This paper examines the affective circuits that animate images of disturbing events, looking in particular at the politics of pity and compassion. Focussing mainly on an image of famine in the Sudan, incorporated into a video installation by Alfredo Jaar, it analyses the complex of positive and negative affects aroused by the documentary image, and the way in which these are exposed and
redirected within the artwork. The larger aim of the paper is to consider the political and ethical value of 'aesthetic perception', and the justification for the 'aesthetic treatment' of traumatic
events. The paper argues that contemporary art's capacity to map and work with affective forces fosters a new, political approach to documentary subject matter.
Jill Bennett is Professor of Visual Culture, Director of the Centre for Contemporary Art and Politics, and Associate Dean (Research), College of Fine Arts, at the University of New South Wales. Her recent books include Empathic Vision: Affect, Trauma and Contemporary Art (Stanford University Press, 2005). Her current projects include Construction, Connection and Community (with the Zendai Museum of Modern Art, Shanghai) and Practical Aesthetics (funded by the Australian Research Council). She has curated a number of exhibitions including Prepossession (Sydney and Belfast, 2005), dealing with the inhabitation of place in the aftermath of conflict/dispossession. In 2009 she is a Sterling and Francine Clark Fellow at the Clark Institute, Massachusetts, where she is completing a book on the aesthetic perception of events.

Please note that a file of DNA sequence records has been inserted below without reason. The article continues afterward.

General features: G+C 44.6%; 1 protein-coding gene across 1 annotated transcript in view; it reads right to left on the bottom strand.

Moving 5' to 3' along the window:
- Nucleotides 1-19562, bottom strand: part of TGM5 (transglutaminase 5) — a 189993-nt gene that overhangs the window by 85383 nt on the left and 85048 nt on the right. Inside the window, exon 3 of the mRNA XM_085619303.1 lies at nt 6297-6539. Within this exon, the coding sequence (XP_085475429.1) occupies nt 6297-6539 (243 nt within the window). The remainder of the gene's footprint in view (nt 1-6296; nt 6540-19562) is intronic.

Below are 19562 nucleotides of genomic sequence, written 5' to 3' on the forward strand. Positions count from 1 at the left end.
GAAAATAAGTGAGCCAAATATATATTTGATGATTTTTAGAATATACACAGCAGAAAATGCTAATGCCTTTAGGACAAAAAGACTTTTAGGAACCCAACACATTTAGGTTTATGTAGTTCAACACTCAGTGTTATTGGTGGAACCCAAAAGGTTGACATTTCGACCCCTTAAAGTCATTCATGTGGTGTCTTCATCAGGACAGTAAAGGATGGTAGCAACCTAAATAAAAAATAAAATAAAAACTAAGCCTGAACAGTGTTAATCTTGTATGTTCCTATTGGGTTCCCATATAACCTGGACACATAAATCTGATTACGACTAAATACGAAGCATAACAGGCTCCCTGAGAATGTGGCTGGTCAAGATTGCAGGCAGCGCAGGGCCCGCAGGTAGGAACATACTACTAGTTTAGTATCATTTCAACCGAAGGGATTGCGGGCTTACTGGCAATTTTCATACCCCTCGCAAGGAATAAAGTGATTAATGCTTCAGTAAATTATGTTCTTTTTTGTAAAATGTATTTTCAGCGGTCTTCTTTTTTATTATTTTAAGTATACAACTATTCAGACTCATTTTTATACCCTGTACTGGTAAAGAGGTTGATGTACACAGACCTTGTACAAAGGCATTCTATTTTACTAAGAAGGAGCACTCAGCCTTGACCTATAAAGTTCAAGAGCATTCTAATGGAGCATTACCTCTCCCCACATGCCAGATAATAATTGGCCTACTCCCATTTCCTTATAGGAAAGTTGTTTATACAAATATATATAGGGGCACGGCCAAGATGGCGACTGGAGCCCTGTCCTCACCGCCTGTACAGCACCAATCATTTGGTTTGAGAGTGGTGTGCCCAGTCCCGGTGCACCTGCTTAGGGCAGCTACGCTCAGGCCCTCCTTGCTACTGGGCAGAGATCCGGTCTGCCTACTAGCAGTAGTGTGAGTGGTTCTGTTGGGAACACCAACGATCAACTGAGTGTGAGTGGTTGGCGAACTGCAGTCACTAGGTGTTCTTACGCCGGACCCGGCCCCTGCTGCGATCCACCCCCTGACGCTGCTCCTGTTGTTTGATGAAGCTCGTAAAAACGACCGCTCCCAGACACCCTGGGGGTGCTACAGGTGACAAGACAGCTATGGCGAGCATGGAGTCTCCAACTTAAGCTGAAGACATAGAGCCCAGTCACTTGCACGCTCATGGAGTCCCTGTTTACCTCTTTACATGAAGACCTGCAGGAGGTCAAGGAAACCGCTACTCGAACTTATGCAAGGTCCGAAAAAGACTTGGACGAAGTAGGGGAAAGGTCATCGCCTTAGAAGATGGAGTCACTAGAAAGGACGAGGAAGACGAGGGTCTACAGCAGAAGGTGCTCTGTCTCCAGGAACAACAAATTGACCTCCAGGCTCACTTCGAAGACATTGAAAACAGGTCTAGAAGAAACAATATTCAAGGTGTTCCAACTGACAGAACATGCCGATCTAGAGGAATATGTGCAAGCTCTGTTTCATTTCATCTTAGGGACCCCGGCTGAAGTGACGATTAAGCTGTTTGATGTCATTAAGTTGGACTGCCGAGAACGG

Sponsored by the University Seminar on Cultural Memory, and co-sponsored by the Center for the Critical Analysis of Social Difference, the Institute for Research on Women and Gender, the Department of Art History and Archaeology of Columbia University and the Department of Art History of Barnard College